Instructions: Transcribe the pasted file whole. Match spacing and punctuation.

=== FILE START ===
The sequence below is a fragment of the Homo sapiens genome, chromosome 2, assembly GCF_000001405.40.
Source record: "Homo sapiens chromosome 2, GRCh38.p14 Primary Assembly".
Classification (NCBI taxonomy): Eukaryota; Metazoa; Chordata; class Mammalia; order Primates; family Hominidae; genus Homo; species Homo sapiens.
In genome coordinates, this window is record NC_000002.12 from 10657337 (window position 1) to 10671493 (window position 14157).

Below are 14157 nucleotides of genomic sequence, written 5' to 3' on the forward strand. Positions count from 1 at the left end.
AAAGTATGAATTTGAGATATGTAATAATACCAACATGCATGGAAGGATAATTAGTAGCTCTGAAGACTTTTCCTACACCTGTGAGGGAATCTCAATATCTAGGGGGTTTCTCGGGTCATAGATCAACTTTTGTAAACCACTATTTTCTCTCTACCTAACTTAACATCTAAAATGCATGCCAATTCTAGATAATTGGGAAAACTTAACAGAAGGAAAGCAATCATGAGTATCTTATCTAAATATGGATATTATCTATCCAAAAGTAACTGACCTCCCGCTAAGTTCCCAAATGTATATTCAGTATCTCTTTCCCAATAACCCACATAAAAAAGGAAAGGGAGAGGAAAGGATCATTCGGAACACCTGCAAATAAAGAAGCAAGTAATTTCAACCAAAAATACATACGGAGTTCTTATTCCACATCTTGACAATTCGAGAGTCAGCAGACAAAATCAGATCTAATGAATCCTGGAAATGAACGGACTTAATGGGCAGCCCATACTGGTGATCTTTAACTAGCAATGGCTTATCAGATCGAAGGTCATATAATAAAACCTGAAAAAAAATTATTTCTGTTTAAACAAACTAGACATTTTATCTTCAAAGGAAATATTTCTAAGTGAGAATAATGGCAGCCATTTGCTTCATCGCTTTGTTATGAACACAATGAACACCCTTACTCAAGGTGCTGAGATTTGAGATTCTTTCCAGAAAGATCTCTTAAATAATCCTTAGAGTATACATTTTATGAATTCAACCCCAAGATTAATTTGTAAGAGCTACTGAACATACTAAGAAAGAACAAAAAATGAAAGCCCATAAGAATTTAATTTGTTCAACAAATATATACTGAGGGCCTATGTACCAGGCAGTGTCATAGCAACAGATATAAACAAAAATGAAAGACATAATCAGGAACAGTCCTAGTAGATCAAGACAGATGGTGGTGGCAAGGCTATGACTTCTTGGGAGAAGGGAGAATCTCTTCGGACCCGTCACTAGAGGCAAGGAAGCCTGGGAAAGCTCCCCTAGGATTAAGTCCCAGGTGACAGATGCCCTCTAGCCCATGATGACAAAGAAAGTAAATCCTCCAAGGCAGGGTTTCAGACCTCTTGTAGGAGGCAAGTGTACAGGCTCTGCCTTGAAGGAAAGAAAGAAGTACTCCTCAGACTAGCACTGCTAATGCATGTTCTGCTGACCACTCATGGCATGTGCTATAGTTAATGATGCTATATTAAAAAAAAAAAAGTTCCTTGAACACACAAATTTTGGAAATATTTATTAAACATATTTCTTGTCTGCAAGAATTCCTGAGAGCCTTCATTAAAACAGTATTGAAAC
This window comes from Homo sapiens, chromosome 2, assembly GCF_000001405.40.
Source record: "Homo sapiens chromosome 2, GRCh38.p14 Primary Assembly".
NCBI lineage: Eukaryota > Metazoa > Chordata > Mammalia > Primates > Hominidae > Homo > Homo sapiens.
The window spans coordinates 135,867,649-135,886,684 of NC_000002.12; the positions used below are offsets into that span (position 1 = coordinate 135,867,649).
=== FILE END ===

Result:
The sequence below is a fragment of the Homo sapiens genome, chromosome 2, assembly GCF_000001405.40.
Source record: "Homo sapiens chromosome 2, GRCh38.p14 Primary Assembly".
Classification (NCBI taxonomy): Eukaryota; Metazoa; Chordata; class Mammalia; order Primates; family Hominidae; genus Homo; species Homo sapiens.
In genome coordinates, this window is record NC_000002.12 from 10657337 (window position 1) to 10671493 (window position 14157).

Below are 14157 nucleotides of genomic sequence, written 5' to 3' on the forward strand. Positions count from 1 at the left end.
AAAGTATGAATTTGAGATATGTAATAATACCAACATGCATGGAAGGATAATTAGTAGCTCTGAAGACTTTTCCTACACCTGTGAGGGAATCTCAATATCTAGGGGGTTTCTCGGGTCATAGATCAACTTTTGTAAACCACTATTTTCTCTCTACCTAACTTAACATCTAAAATGCATGCCAATTCTAGATAATTGGGAAAACTTAACAGAAGGAAAGCAATCATGAGTATCTTATCTAAATATGGATATTATCTATCCAAAAGTAACTGACCTCCCGCTAAGTTCCCAAATGTATATTCAGTATCTCTTTCCCAATAACCCACATAAAAAAGGAAAGGGAGAGGAAAGGATCATTCGGAACACCTGCAAATAAAGAAGCAAGTAATTTCAACCAAAAATACATACGGAGTTCTTATTCCACATCTTGACAATTCGAGAGTCAGCAGACAAAATCAGATCTAATGAATCCTGGAAATGAACGGACTTAATGGGCAGCCCATACTGGTGATCTTTAACTAGCAATGGCTTATCAGATCGAAGGTCATATAATAAAACCTGAAAAAAAATTATTTCTGTTTAAACAAACTAGACATTTTATCTTCAAAGGAAATATTTCTAAGTGAGAATAATGGCAGCCATTTGCTTCATCGCTTTGTTATGAACACAATGAACACCCTTACTCAAGGTGCTGAGATTTGAGATTCTTTCCAGAAAGATCTCTTAAATAATCCTTAGAGTATACATTTTATGAATTCAACCCCAAGATTAATTTGTAAGAGCTACTGAACATACTAAGAAAGAACAAAAAATGAAAGCCCATAAGAATTTAATTTGTTCAACAAATATATACTGAGGGCCTATGTACCAGGCAGTGTCATAGCAACAGATATAAACAAAAATGAAAGACATAATCAGGAACAGTCCTAGTAGATCAAGACAGATGGTGGTGGCAAGGCTATGACTTCTTGGGAGAAGGGAGAATCTCTTCGGACCCGTCACTAGAGGCAAGGAAGCCTGGGAAAGCTCCCCTAGGATTAAGTCCCAGGTGACAGATGCCCTCTAGCCCATGATGACAAAGAAAGTAAATCCTCCAAGGCAGGGTTTCAGACCTCTTGTAGGAGGCAAGTGTACAGGCTCTGCCTTGAAGGAAAGAAAGAAGTACTCCTCAGACTAGCACTGCTAATGCATGTTCTGCTGACCACTCATGGCATGTGCTATAGTTAATGATGCTATATTAAAAAAAAAAAAGTTCCTTGAACACACAAATTTTGGAAATATTTATTAAACATATTTCTTGTCTGCAAGAATTCCTGAGAGCCTTCATTAAAACAGTATTGAAAC
This window comes from Homo sapiens, chromosome 2, assembly GCF_000001405.40.
Source record: "Homo sapiens chromosome 2, GRCh38.p14 Primary Assembly".
NCBI lineage: Eukaryota > Metazoa > Chordata > Mammalia > Primates > Hominidae > Homo > Homo sapiens.
The window spans coordinates 135,867,649-135,886,684 of NC_000002.12; the positions used below are offsets into that span (position 1 = coordinate 135,867,649).